|Pop Culture Gadabout|
Wednesday, December 14, 2005 |
( 12/14/2005 02:30:00 PM ) Bill S.
"JUST LET IT STAY HEAVY, IF NOT HARD!" – (Being a delayed reaction to the death of Richard Pryor): Spent the hour drive into work this a.m. listening to the first of the two-disc Richard Pryor Anthology (1968 – 1992), and, like I have every time I've listened to this collection, I found myself laughing (the Mudbone stories and "When Your Woman Leaves You" have the most staying power for me – they remain both heavy and hard), then mourning the loss of this comic whose recording career had ended years before Rhino's 2001 compilation. For many of us who admired Pryor's stand-up and didn't know him personally, I suspect his death had happened in our heads long before it officially occurred last Saturday. That doesn't make it any less of a drag, but I know it put me at a loss for words when I first read about it Monday. Unfair as it may be, I'd mentally eulogized the man a long time ago.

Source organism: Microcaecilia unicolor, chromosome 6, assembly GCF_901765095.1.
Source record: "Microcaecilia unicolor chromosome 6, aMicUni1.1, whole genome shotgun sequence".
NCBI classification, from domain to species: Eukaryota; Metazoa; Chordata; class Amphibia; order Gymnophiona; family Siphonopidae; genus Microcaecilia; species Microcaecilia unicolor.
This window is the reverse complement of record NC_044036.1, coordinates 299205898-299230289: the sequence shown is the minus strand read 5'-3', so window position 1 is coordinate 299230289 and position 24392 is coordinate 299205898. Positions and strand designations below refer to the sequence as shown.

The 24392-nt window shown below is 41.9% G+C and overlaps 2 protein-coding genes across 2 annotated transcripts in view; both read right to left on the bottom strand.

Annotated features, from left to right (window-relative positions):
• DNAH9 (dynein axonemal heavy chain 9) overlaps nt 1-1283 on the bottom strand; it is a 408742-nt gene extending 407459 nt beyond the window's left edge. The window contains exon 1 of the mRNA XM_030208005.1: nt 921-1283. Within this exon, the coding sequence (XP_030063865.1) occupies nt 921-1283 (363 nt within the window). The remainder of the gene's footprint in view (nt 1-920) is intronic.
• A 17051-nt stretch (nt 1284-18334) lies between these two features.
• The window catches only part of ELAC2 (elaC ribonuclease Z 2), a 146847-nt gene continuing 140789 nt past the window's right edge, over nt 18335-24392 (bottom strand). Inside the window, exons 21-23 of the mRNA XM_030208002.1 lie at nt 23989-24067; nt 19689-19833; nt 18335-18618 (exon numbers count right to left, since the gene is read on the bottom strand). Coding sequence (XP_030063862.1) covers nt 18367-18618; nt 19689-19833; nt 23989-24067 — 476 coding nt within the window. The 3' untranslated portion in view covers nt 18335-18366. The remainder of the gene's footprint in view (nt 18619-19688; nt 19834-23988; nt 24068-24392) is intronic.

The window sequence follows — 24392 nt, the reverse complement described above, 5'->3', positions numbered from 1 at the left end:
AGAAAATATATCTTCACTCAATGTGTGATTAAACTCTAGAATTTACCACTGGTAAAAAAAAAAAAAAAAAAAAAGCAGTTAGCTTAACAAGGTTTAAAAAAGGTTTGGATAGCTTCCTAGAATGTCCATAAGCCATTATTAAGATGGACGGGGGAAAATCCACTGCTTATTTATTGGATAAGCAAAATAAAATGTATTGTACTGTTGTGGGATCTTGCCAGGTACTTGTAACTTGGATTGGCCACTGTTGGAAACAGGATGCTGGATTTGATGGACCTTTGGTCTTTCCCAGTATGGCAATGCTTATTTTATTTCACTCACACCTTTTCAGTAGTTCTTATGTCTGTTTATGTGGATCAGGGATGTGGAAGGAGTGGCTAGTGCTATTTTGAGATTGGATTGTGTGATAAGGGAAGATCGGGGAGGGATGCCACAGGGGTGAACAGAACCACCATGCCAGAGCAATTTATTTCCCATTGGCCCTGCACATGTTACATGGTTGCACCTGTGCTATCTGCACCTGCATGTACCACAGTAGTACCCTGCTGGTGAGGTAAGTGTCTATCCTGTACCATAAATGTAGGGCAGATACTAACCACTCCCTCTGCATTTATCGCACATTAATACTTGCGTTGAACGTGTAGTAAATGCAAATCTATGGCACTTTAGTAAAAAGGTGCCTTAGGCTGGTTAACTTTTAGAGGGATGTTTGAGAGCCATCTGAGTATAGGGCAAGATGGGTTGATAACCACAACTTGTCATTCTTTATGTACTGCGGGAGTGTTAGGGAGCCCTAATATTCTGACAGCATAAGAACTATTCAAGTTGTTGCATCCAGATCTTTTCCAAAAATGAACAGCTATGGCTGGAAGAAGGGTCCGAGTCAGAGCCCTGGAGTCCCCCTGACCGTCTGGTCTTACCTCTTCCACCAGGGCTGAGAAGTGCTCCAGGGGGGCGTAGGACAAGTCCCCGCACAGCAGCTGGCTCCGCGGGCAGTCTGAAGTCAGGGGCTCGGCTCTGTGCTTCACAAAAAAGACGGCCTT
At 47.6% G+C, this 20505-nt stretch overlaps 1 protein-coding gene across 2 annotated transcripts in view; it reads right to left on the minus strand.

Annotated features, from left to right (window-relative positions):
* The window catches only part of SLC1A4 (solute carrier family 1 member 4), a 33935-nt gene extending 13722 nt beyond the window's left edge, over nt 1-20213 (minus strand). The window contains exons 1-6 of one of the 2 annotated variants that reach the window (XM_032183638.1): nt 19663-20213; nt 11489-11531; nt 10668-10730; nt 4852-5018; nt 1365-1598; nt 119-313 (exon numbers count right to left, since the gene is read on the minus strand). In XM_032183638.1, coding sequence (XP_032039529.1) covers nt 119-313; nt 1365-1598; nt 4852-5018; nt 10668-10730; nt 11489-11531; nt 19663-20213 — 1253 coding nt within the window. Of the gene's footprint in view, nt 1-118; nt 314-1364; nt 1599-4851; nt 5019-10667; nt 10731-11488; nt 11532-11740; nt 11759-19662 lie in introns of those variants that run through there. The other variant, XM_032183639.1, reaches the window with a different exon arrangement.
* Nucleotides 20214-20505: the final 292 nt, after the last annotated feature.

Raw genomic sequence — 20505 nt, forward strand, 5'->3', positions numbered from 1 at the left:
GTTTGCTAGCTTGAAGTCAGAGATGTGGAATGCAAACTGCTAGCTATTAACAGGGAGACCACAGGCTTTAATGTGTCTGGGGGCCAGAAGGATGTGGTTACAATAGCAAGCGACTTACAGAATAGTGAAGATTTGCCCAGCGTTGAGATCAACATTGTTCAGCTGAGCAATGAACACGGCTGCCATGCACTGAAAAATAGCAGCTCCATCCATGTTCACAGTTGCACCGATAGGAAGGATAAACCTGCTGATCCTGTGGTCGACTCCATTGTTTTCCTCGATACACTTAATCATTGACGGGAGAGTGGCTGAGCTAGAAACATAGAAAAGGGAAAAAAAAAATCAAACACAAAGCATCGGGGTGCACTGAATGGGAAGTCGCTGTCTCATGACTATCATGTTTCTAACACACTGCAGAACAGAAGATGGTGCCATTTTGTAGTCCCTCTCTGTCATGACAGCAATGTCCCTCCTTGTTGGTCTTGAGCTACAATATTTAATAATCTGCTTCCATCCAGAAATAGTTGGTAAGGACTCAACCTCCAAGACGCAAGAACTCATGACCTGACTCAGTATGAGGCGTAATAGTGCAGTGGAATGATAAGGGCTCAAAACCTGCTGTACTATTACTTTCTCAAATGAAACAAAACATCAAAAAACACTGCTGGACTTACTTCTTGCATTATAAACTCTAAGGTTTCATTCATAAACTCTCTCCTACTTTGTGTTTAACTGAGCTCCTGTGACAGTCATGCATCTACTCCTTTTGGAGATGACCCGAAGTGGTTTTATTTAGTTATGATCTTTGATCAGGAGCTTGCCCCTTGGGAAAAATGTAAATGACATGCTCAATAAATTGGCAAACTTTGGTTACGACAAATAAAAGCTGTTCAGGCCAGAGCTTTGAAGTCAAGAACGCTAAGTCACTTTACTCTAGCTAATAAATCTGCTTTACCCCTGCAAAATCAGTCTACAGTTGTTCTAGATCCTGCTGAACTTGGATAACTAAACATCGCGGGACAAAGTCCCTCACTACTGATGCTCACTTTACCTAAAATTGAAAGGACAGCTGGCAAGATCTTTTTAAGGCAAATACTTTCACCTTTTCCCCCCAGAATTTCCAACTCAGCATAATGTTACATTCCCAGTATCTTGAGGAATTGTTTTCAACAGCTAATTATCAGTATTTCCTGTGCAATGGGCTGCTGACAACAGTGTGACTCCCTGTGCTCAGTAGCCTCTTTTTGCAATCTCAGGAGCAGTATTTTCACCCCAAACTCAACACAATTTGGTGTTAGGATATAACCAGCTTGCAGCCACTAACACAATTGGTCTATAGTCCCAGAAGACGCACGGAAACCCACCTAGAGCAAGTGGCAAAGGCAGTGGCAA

To rectify that, I went back to the man's recordings – and was glad I did. Aside from his concert films, the bulk of Pryor's movie performances (The Toy, anyone? - and then there's that damn Superman movie!) are unnecessarily constrained – it's as a stand-up that the man is irrefutable. In the best of his live performances, you can hear his audience react in stages: first at the profane audacity of what he's saying, then at the embarrassing human truths that he's so brazenly waggling in front of your nose. The man wasn't the first to pull this trick, but he was arguably the most consistently successful. Perhaps it helped that his life was so screwed up, but there are plenty of fuck-ups in show biz who'll never produce a routine as enduring as Pryor's dialog with his crack pipe. That's just a hard 'n' heavy fact.